The effect of biocarbon dosage on the biosorption of Hg(II) ions was performed with the initial metal ion concentration of 100 mg/L at the pH of 5.5 as shown in Fig. 6. The biosorption efficiency of the biosorbent gradually increases as the amount of biocarbon is varied from 0.5 to 3.5 g. It was observed that, the maximum (96.5%) removal of Hg(II) was established at 160 min at the biocarbon dose of 2.5 g. This can be attributed to the fact that, an increase in biosorbent dosage increases the surface area of biosorbent leading to an increase in the number of metal binding site on the biosorbent surface. This factor also reveals the presences of large number of vacant binding sites, which are available for biosorption during the initial stages, but thereafter the attraction to the remaining vacant sites will be difficult due to the repulsive forces between the Hg(II) ions on the biosorbent and the liquid phases [8, 23].

### 3.8. Effect of Temperature

The removal of Hg(II) ions was evaluated at four temperatures as 30, 40, 50 and 60°C. The initial concentration of metal ions was 100 mg/L and pH was 5.5. The results indicate that, the highest removal was obtained in the temperature 40°C and then decreased with the increase of temperature (Fig. 7). It indicates the process to be endothermic. Hence, rise in temperature beyond certain limits might causes a decrease in sorption capacity of the biocarbon.

### 3.9. Biosorption Isotherms

The study of application of biosorption isotherm models to the equilibrium data is important to optimize the design of the biosorption system for the removal of the metal ions. The biosorption of a substance from one phase to another leads to a thermodynamically defined distribution of that substance between the phases as the system reaches equilibrium state [24]. The most common biosorption isotherm models of Langmuir and Freundlich have been tested in the present study.
The data obtained from biosorption of mercury (II) was analyzed using Langmuir isotherms. The linear form of the Langmuir isotherm is given by the following equation.
##### (3)
$Ceqe=1qmax b+Ceqmax$
where, qe is the equilibrium metal ion concentration on the biosorbent (mg/g), qmax is the maximum biosorption capacity of biosorbent (mg/g) and represents a practical limiting biosorption capacity when the surface is fully covered with metal ions. Ce is the equilibrium concentration of the metal in solution (mg/L). The plot of Ce versus Ce/qe should give a straight line, its slope equals to 1/qmax and the intercept has the value of 1/(qmax b), where b is the biosorption coefficient (L/mg). From the plot (Fig. 8(a)), qmax and b values of the Hg(II) were calculated and given in the Table 3.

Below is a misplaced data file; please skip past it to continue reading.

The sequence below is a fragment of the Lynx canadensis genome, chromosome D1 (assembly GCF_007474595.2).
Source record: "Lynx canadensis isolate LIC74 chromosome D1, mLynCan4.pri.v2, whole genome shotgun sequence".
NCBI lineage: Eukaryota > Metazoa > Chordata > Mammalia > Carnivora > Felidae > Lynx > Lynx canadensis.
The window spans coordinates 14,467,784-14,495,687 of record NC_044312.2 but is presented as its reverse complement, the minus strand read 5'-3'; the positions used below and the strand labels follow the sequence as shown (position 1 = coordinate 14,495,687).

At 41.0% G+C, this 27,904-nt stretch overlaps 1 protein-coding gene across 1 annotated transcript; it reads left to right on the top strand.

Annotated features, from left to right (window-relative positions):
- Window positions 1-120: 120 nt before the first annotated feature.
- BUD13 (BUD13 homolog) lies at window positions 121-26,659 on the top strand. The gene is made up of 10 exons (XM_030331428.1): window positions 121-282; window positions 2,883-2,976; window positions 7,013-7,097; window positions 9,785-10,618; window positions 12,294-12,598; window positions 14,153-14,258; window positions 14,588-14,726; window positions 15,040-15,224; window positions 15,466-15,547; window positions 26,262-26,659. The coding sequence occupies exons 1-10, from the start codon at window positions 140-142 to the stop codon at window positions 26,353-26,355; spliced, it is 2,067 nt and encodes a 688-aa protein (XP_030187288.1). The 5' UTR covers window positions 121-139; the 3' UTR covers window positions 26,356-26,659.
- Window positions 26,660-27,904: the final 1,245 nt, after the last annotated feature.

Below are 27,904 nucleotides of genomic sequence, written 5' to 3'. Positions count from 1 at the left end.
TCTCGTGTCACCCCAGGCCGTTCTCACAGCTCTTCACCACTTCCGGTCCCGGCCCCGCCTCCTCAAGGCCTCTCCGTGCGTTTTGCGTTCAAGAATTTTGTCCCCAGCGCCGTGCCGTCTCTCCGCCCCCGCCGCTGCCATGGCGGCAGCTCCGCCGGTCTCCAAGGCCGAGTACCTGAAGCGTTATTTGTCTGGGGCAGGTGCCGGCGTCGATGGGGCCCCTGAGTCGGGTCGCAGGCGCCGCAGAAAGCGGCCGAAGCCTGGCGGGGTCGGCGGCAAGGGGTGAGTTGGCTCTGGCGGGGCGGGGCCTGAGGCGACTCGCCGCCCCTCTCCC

The essential characteristics of Langmuir isotherm can be expressed by a dimensionless constant called equilibrium parameter RL, defined by Amin [25].
##### (4)
$RL=11+bCo$
where C0 is the initial concentration of metal ion (mg/L). The characteristics of the RL value indicates the nature of biosorption as unfavourable (RL > 1), linear (RL = 1), favourable (0 < RL < 1) and irreversible (RL = 0). The obtained value of RL is 0.0321 at 28°C which shows that the biosorption of Hg(II) ions onto the biocarbon is favorable.
The Freundlich biosorption isotherm model is an empirical equation based on the biosorption on a heterogeneous surface [26]. The linear form of Freundlich biosorption isotherm can be defined by the following equation:
##### (5)
$log qe=log Kf+1nlog Ce$
The constant n is an empirical parameter which reflects the intensity of biosorption that varies with the degree of heterogeneity and Kf is a constant related to biosorption capacity. The constants n and Kf were calculated by plotting log Ce against log qe (the slope = 1/n and the intercept = log Kf). The results were illustrated in Fig. 8(b). The values of n between 1 and 10 represent a favorable biosorption. The obtained value of n is 2.34 shows that the biosorption is more favorable.

### 3.10. Biosorption Kinetics

The kinetics of biosorption of Hg(II) ions was studied by using the two important kinetic models of Lagergren pseudo-first-order and pseudo-second-order equations. The general pseudo-first-order equation expressed as
##### (6)
$log(qe-qt)=log(qe)-(k12.303)$
where qe and qt are the amounts of metal ions sorbed onto the biocarbon (mg/g) at equilibrium and at time t (min) respectively. By plotting the log (qeqt) versus t, the first-order rate constant k1 (1/min) and the equilibrium capacity qe can be obtained from the slope and intercept respectively.